Peter: We also have observed the trend of investors seeking high returns, higher yields in private markets, whether it’s private equity, private debt, or real estate.
They have been stepping into more esoteric instruments in an effort to improve returns by harvesting the illiquidity premium.
While that strategy has merit, we believe that residual fixed income assets could benefit from exposure to high-grade investment grade bonds providing a counterbalance, or a barbell approach.
Oggie: I’ve had the great benefit of sitting in a seat for many years as an asset allocator. We, as investors, understand the future is uncertain, but it’s that uncertainty that we deal with on a daily basis.
Being effective requires that we practice discipline, we stick to our core beliefs, and we stay true to our investment process.
Being able to do these things has helped us and our clients.
Investors come to IG bonds for a variety of reasons. Some are seeking stability, diversification, capital preservation, others may seek income or liquidity, while a subset seeks exposure to bond portfolios to hedge a future liability.
Regardless of the motivation, we do believe that here at Breckinridge, we have the expertise and the depth and that our teams are well-equipped to be selective in our process of identifying the bonds we put in our separately managed accounts for our clients.
While it is prudent for investors to diversify their asset-mix, it is important also to pick a manager that is not going to compromise basic facets and tenets of capital preservation, diversification, and other features of bonds that investors have gotten accustomed to realizing.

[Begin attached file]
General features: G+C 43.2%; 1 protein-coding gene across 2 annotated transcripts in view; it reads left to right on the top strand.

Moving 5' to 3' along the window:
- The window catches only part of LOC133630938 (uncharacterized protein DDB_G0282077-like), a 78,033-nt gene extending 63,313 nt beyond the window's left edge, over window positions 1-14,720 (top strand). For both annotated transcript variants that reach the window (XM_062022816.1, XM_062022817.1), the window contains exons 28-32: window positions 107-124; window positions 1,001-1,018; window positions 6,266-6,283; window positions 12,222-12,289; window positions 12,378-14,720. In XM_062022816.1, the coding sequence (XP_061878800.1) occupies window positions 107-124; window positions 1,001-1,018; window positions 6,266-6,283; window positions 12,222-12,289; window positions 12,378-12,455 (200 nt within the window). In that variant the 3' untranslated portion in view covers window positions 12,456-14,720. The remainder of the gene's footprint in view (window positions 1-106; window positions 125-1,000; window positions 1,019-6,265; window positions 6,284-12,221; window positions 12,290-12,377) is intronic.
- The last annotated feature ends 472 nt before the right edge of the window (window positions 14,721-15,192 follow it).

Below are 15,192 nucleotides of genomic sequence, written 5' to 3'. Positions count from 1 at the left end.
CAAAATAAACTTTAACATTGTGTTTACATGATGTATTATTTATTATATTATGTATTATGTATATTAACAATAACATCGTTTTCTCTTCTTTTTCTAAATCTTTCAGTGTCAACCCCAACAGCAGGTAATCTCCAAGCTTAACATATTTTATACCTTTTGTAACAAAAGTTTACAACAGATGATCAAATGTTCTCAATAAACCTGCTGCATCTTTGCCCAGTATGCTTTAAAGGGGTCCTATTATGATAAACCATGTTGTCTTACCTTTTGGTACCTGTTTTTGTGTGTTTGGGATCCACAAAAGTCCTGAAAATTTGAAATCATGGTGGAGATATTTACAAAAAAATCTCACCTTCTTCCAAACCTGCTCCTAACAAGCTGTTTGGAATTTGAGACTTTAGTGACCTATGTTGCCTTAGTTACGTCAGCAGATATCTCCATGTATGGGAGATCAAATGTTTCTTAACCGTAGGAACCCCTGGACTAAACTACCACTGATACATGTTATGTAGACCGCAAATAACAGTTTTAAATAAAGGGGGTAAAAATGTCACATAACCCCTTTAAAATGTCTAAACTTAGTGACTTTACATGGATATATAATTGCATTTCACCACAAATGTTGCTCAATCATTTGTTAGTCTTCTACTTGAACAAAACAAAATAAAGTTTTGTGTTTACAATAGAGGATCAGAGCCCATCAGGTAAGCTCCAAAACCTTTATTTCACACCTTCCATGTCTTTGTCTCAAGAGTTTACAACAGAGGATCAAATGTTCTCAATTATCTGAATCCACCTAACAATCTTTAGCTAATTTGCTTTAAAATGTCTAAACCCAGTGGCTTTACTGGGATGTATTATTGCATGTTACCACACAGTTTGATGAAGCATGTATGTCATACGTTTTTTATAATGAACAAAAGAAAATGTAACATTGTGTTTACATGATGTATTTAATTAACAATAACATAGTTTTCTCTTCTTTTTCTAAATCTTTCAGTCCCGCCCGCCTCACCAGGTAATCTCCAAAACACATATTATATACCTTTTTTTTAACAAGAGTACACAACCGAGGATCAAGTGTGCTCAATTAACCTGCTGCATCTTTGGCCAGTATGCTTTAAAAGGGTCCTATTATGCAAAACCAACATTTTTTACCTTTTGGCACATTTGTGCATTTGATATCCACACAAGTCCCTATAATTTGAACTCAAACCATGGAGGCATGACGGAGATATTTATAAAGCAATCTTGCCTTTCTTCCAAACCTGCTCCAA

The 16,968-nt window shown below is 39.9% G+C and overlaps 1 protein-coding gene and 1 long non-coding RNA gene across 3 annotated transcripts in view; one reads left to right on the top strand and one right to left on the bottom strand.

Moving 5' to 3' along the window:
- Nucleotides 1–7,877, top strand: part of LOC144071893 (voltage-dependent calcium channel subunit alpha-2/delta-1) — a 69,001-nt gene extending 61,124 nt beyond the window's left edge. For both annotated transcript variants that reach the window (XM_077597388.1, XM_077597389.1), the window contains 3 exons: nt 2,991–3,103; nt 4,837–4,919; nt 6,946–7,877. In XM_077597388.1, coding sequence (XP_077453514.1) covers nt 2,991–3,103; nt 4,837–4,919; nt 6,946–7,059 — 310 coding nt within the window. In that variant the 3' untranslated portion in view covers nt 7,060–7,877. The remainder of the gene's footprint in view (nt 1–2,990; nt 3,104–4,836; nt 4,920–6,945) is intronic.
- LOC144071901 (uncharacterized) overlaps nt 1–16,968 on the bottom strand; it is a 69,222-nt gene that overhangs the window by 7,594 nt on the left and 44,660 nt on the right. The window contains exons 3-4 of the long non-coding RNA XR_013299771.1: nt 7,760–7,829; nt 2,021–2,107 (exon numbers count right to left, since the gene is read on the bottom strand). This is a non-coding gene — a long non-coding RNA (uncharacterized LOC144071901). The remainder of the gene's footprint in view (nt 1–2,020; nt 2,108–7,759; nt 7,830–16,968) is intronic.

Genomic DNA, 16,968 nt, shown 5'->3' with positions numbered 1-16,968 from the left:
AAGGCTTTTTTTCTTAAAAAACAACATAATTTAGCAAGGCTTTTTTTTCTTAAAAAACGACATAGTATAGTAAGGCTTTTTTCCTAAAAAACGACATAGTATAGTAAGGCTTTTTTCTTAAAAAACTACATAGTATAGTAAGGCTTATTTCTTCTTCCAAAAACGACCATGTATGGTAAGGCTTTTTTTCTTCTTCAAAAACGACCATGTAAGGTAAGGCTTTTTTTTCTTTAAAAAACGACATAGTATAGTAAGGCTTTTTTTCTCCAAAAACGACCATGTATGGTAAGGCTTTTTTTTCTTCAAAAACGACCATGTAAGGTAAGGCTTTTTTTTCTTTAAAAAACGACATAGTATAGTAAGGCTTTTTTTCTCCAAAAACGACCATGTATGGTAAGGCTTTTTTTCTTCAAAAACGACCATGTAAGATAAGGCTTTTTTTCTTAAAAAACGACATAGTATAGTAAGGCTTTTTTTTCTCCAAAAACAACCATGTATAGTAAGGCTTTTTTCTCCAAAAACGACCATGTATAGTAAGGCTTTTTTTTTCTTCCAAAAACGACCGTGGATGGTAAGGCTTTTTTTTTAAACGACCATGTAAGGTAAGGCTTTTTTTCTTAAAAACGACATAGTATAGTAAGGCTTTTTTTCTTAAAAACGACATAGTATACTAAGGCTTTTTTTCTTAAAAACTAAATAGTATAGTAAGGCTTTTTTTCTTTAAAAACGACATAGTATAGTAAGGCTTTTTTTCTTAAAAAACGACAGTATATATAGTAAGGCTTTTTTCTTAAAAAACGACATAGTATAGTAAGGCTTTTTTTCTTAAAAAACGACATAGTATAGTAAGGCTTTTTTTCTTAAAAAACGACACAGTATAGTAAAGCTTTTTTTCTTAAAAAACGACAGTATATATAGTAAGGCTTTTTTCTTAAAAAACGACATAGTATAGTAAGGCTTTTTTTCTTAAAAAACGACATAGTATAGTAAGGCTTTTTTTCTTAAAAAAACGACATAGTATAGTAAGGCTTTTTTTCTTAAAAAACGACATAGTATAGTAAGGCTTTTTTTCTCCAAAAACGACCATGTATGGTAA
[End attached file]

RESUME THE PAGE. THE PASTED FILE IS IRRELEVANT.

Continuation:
Particularly if, going back to the introductory remarks, the Fed indeed may no longer be there to help, then the traditional asset allocation toolbox is back on the table.
Peter: Great points.
I like to stress that an important goal at Breckinridge is striving to achieve reliable fixed income returns when they matter most to investors.
That tends to be in periods when other asset classes are struggling because of a risk-off market where there is some dislocation and illiquidity.
We strive to do that by being disciplined and faithful to the goals and objectives that you have described so well.
DISCLAIMER: This document is an edited transcription of a webcast that was broadcast on March 16, 2022. The opinions and views expressed herein are those of Breckinridge
Capital Advisors and are current as of the broadcast date. All opinions, views and information is subject to change without notice. Any estimates, targets or projections are based on Breckinridge research, analysis and assumptions. No assurances can be made that any will be accurate; actual results may differ substantially. Past performance is not
indicative of future results.
The information discussed is of a general and educational nature, and should not be construed as a solicitation or offer of Breckinridge services or products or as legal, tax or investment advice. All investments, including investment grade fixed income securities, involve risks and the potential loss of principal.
Some information has been obtained from unaffiliated third parties; Breckinridge believes these sources to be reliable but cannot guarantee their accuracy or completeness